Hi, I'm a second-year Advertising and Marketing student. After moving from South Africa by myself from a young age, I fell in love with writing as it was the best way to express myself while I was in isolation. Through…
Being gifted Michelle Obama’s autobiography, titled Becoming, couldn’t have come at a better time for me personally.
I was feeling run down and demotivated halfway into the academic year, after promising myself that I would work twice as hard as I did last year and get the best grades I could.
In this wonderfully written book Michelle discusses, everything we have every questioned or wanted to know about the 44th first lady of the United States. Here are a few highlights I feel we could all relate and learn from her.
Use your voice
The first section of the book Becoming Me, Michelle openly talks about the struggles of being poor and growing up black. As an underprivileged black girl, she was told that to get a better life, education would be the only route for that. She discusses the need to ‘hit the mark’ at every level and the feelings that come with having failed to do so. The idea of having to work twice as hard to get half of what her privileged peers have is one that resonates with many in minority groups. And the idea that, being not only a woman, but also being black comes with a lot of racism and sexism. She explores being underestimated and also being put in a box based on her upbringing; the idea that she couldn’t strive for better because no one else in her family had reached that point touched me especially, because there have been so many times when I have been made to feel small because of my very African name, accent or even appearance.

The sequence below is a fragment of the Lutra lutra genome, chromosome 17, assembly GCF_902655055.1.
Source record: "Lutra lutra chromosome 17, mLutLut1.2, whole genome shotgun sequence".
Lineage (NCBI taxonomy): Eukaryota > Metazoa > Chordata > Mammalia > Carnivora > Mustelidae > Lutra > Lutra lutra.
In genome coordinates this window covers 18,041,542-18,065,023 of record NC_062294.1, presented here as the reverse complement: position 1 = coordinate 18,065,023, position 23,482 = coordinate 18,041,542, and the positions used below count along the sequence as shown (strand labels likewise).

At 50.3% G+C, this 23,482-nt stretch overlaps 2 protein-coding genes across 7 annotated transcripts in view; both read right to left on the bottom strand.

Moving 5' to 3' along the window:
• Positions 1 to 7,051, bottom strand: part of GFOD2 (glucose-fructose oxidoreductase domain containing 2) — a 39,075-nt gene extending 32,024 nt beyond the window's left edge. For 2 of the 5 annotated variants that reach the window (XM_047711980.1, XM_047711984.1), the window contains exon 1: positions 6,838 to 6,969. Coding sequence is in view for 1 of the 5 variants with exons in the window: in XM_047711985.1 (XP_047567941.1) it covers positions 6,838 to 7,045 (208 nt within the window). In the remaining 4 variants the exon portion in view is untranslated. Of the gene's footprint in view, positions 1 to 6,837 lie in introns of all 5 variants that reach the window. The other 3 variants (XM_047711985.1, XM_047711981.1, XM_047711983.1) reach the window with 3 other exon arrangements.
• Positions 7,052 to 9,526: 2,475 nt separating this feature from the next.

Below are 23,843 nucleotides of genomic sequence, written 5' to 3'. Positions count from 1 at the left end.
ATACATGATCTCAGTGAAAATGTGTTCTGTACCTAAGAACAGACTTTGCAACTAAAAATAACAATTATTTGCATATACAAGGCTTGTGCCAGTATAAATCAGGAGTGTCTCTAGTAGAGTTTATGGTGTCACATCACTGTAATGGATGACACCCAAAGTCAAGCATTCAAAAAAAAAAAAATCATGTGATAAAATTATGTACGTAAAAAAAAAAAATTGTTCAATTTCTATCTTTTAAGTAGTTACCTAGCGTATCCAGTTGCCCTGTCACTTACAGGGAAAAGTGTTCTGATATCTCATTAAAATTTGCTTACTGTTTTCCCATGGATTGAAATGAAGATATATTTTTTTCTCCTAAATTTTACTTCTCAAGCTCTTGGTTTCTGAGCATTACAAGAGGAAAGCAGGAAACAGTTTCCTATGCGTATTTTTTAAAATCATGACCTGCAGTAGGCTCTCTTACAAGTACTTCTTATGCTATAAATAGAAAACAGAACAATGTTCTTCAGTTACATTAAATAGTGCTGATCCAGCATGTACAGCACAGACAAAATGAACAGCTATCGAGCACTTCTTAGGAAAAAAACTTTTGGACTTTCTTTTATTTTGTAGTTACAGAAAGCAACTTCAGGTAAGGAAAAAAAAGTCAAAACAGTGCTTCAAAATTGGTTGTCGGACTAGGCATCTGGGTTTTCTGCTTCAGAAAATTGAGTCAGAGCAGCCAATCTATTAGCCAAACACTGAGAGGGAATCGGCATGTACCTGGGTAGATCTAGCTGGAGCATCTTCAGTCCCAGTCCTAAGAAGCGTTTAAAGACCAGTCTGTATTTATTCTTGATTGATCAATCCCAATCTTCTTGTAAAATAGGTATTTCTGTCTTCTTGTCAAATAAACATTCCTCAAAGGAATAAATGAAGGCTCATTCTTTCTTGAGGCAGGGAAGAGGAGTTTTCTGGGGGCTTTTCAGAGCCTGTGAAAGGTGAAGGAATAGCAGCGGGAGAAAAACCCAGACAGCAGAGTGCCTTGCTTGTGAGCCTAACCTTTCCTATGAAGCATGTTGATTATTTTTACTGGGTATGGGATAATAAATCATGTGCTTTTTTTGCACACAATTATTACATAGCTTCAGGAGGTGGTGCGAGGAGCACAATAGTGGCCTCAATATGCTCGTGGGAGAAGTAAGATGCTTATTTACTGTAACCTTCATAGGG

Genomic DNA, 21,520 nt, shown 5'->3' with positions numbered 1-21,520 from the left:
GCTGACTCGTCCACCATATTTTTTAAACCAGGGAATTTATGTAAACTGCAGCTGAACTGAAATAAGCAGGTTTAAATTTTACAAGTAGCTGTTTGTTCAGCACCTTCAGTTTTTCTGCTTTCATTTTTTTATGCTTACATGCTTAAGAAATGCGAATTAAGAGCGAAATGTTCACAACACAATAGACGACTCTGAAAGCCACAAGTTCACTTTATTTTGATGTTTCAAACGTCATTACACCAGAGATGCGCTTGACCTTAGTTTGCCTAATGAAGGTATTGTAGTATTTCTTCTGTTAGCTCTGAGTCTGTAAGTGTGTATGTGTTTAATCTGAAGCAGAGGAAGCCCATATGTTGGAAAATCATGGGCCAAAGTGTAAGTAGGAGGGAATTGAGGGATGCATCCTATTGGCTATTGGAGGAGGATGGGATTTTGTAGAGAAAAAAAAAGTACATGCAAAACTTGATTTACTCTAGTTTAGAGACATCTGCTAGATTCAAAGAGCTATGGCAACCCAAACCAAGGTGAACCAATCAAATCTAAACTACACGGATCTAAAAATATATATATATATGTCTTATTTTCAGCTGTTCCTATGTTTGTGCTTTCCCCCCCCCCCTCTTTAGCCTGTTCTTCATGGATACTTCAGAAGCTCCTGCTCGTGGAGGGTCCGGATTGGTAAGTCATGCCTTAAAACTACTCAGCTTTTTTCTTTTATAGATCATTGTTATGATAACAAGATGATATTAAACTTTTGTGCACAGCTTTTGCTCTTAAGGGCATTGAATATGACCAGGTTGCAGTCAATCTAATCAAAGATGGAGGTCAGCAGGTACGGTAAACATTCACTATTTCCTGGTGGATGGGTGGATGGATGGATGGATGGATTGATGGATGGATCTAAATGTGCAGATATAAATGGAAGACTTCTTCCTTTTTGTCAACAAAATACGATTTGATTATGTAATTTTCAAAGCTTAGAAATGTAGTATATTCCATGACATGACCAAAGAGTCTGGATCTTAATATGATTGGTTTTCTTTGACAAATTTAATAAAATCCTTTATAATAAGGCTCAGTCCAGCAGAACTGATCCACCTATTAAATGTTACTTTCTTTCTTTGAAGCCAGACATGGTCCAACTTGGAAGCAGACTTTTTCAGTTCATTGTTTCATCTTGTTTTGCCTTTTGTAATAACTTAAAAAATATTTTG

Whilst reading the book and piecing together the timeline, you can really tell that Michelle has and always will be quite confident in herself and her capabilities. She cherishes her own company and doesn’t seek validation from anyone. In her marriage the theme of both her and Barack having been complete people before dating is a message I think many young people need to have. No one person can complete you better than you. Be comfortable with your own company. You are your own best friend. And need to love yourself first.
Change is good
Michelle has had a diverse job profile. After studying law and gaining two degrees from two Ivy-League schools, securing a well paid and well ranking position at a prestigious law firm; Michelle realised in her late twenties that it wasn’t something she wanted to do for the rest of her life. She battled with the worries of having switched careers at what she deemed a late stage in life. In the end, she advises us to always be open to change because no one ever really knows what they want to be when they grow up.
Life isn’t fair
Yup, this is a statement we all know but never hear. Michelle is open about the obstacles that she has faced throughout her life. Failing the bar exam, losing a friend to cancer, having a miscarriage, the death of her father and so much more. These are all life changing events that most people can relate to, dealing with the clean-up of trauma can be messy and seemingly random, she discusses seeking counselling and how all these events led her to the division that life was short and its okay to not go by checklist you made X years ago.
“Failure is a feeling long before the outcome”– Michelle Obama
This read is worth the time and money its engaging, empowering and inspiring.
To read more about books that our content creators have been reading, check out this post from Kathryn.